Fast Forward: Rolling the dice on legal pot
The future of legalized marijuana in Pennsylvania can be summed up in one question.
How many more places will state lawmakers allow gambling before they start taxing a new sin?
Airports and truck stops may be the next places you see gambling in the commonwealth. That leaves what? Shopping malls? Ski resorts? Hersheypark?
Eventually, we will run out of places. Lawmakers, faced with yet another budget deficit, will turn to legal marijuana. They certainly have not shown any appetite for taxing natural gas.
We already have some taste of what legal marijuana could fetch in terms of tax revenue, courtesy of Pennsylvania Auditor General Eugene DePasquale, an advocate of legalization.
Earlier this year he estimated that if the state legalizes and taxes marijuana, it could raise $200 million per year.
State Sen. Daylin Leach (D-Montgomery County), one of the commonwealth's most persistent advocates for legalization, expects the move could bring in even more: $1.5 billion per year.
The revenue doesn't account for potential savings in the criminal justice system and other places, said Leach, who has introduced legalization bills in every legislative session since 2013 and continues to bring up the subject.
"From my perspective, the money is important, but what really drives me is we’re ruining so many people's lives with prohibition," he said. "We're ruining their careers. We're ending their educations. We're putting them in the criminal justice system."
While Leach sees the issue through a humanitarian lens, he said, he doesn't care if other lawmakers see the issue strictly through a revenue lens – as long as they vote “yes."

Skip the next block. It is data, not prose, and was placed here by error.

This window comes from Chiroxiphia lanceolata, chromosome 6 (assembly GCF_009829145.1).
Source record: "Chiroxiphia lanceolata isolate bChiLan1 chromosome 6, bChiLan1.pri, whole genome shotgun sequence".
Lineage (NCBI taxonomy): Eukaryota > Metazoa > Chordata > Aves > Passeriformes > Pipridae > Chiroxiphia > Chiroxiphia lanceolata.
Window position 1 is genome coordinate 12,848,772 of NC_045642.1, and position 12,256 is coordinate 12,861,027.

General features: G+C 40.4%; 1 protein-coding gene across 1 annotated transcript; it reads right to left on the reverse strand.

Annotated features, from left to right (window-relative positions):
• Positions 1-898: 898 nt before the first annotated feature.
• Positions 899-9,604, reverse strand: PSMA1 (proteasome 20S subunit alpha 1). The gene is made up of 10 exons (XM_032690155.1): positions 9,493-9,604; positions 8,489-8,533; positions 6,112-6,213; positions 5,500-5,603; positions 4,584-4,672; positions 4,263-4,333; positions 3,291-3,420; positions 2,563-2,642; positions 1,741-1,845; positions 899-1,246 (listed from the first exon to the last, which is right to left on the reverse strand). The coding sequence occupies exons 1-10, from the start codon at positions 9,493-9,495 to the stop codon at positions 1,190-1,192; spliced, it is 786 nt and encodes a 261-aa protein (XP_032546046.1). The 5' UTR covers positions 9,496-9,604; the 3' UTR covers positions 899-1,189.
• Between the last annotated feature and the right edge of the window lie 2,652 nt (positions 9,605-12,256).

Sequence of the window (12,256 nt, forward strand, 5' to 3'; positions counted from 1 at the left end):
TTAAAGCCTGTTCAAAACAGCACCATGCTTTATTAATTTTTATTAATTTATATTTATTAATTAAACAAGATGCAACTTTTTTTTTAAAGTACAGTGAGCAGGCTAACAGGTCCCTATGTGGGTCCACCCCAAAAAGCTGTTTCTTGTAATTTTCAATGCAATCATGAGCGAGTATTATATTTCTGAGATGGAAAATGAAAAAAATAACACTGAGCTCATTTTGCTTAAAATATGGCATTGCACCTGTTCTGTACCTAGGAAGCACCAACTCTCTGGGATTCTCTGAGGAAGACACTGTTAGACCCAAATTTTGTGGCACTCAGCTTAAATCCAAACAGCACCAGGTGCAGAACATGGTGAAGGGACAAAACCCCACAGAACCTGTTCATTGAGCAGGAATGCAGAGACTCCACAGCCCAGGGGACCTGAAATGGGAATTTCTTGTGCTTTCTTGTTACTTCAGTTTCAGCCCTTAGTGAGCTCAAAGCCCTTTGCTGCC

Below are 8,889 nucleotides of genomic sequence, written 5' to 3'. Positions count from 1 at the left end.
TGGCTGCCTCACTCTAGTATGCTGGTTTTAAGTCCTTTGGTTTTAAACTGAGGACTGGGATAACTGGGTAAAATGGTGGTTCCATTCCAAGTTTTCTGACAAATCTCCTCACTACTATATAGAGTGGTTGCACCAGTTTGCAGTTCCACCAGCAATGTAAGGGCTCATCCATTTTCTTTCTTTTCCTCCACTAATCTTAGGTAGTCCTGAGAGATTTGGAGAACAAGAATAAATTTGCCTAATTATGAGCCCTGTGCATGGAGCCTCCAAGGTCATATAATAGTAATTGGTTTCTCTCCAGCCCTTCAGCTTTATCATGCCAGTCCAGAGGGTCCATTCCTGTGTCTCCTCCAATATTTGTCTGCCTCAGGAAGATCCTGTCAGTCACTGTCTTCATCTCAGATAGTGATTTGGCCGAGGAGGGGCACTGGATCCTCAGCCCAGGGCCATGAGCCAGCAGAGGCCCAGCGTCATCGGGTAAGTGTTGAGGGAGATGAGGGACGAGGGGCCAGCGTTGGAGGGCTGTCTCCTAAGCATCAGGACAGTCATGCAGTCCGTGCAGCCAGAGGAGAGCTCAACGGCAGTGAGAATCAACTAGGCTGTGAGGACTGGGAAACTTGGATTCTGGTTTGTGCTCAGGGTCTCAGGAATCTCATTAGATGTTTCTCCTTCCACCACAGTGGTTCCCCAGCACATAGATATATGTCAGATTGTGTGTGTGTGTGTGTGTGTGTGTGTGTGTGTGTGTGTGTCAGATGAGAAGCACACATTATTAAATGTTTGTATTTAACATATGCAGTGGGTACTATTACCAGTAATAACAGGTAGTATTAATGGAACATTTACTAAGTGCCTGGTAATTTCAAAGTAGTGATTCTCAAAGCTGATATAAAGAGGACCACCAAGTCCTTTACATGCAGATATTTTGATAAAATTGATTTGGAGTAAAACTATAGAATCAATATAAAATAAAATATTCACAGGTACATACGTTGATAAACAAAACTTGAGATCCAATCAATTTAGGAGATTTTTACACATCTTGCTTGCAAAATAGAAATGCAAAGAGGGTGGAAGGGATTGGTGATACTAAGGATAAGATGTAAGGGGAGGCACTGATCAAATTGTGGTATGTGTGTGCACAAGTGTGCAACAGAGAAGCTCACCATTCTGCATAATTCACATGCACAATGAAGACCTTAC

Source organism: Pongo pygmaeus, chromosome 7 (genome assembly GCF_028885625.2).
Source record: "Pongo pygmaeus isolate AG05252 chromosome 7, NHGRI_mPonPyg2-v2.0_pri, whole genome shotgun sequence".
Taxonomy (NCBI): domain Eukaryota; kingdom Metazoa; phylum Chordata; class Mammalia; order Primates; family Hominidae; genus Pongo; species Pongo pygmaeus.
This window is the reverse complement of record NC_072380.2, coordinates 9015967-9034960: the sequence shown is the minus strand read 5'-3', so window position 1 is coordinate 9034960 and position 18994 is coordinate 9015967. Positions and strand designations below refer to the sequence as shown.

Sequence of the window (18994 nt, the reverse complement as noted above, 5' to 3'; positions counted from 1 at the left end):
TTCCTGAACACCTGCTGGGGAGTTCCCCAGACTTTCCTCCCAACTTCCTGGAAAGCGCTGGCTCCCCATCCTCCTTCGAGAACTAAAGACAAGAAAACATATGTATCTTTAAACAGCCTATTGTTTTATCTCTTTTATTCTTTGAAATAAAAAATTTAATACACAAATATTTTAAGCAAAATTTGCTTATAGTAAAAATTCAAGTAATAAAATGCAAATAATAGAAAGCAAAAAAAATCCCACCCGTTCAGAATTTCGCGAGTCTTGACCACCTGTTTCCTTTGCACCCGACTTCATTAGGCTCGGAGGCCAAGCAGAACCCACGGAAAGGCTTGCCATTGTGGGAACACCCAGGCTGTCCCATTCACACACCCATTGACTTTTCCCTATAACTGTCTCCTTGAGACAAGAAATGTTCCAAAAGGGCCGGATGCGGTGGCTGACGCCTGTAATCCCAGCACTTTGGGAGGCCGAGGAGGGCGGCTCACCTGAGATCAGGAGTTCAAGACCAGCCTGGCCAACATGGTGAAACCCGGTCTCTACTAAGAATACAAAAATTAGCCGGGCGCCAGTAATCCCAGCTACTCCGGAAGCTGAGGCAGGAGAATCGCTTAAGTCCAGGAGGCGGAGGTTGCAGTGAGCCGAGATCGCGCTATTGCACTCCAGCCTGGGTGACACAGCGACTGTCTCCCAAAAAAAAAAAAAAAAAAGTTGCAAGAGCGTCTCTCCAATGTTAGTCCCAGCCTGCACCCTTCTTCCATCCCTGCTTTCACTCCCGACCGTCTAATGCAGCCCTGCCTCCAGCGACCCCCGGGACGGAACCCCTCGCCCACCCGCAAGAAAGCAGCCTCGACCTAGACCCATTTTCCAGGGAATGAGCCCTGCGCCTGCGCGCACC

So far, however, legislation to legalize recreational use of marijuana in Pennsylvania has not come up for a vote. Leach attributes the reluctance, in part, to lawmakers leery of getting ahead of voters.
Recent polls, however, show a majority supporting legalization. In a September poll by the Franklin & Marshall College Center for Opinion Research, legalization drew support from 59 percent of Pennsylvanians, up from 56 percent in May.
And lawmakers don’t appear to have suffered any adverse consequences from supporting marijuana for medicinal use.
Gambling, too, has become more available even as social conservatives continue to lament its spread.
"Forty years ago you could only gamble in one state," Leach said. "Now you can gamble in some form in 48 states and the reason is, money drives these sort of things."
But, he warned, growth in gaming revenue isn't infinite, especially as gambling havens proliferate.
"At a certain point you can't keep going to the same well over and over again," Leach said. "It's going to run dry."
When it comes to marijuana, federal policy is dicier. U.S. Attorney General Jeff Sessions does not appear to be a big fan of the substance, even for medical use.
State officials have pushed back. But so far, Sessions appears not to be offering much interference in state affairs.
And he may still be in office when Pennsylvania joins California, Colorado and other states in approving recreational use of marijuana.
Leach expects it will take another three years to pass a legalization bill in Pennsylvania.
"Prohibition is such an irrational, expensive, cruel, heartless policy that it's not sustainable in the long run," Leach added.
It shouldn’t be hard to find someone willing to take the bet on its demise. Have you been to a truck stop or airport lately?